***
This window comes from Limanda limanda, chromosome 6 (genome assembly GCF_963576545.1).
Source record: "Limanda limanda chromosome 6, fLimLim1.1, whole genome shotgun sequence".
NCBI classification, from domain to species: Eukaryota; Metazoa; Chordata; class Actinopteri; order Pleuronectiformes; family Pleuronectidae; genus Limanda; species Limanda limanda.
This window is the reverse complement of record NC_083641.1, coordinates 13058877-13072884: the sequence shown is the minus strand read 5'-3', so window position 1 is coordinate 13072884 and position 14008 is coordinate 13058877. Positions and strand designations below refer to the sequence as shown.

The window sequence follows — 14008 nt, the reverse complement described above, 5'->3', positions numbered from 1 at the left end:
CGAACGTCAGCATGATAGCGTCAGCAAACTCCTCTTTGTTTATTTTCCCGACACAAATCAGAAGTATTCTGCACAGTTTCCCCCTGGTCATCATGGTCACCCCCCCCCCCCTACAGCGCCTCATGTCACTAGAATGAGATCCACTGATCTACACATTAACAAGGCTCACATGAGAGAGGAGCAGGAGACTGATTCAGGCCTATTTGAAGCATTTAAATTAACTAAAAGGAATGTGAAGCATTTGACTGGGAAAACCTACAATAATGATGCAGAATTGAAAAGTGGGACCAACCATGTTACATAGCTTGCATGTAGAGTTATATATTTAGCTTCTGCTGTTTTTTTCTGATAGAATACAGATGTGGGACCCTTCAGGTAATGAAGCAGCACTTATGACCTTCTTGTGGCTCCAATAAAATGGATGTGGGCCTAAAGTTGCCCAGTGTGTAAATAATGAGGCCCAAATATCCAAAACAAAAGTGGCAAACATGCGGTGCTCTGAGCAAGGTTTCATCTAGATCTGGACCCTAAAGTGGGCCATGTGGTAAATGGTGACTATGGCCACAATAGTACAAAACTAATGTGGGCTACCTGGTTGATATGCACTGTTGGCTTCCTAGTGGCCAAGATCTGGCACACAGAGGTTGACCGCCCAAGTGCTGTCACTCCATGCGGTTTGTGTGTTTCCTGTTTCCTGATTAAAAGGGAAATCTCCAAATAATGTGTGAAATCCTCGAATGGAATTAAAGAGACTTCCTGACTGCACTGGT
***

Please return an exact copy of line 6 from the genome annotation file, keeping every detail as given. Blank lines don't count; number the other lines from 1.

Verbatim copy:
CGAACGTCAGCATGATAGCGTCAGCAAACTCCTCTTTGTTTATTTTCCCGACACAAATCAGAAGTATTCTGCACAGTTTCCCCCTGGTCATCATGGTCACCCCCCCCCCCCTACAGCGCCTCATGTCACTAGAATGAGATCCACTGATCTACACATTAACAAGGCTCACATGAGAGAGGAGCAGGAGACTGATTCAGGCCTATTTGAAGCATTTAAATTAACTAAAAGGAATGTGAAGCATTTGACTGGGAAAACCTACAATAATGATGCAGAATTGAAAAGTGGGACCAACCATGTTACATAGCTTGCATGTAGAGTTATATATTTAGCTTCTGCTGTTTTTTTCTGATAGAATACAGATGTGGGACCCTTCAGGTAATGAAGCAGCACTTATGACCTTCTTGTGGCTCCAATAAAATGGATGTGGGCCTAAAGTTGCCCAGTGTGTAAATAATGAGGCCCAAATATCCAAAACAAAAGTGGCAAACATGCGGTGCTCTGAGCAAGGTTTCATCTAGATCTGGACCCTAAAGTGGGCCATGTGGTAAATGGTGACTATGGCCACAATAGTACAAAACTAATGTGGGCTACCTGGTTGATATGCACTGTTGGCTTCCTAGTGGCCAAGATCTGGCACACAGAGGTTGACCGCCCAAGTGCTGTCACTCCATGCGGTTTGTGTGTTTCCTGTTTCCTGATTAAAAGGGAAATCTCCAAATAATGTGTGAAATCCTCGAATGGAATTAAAGAGACTTCCTGACTGCACTGGT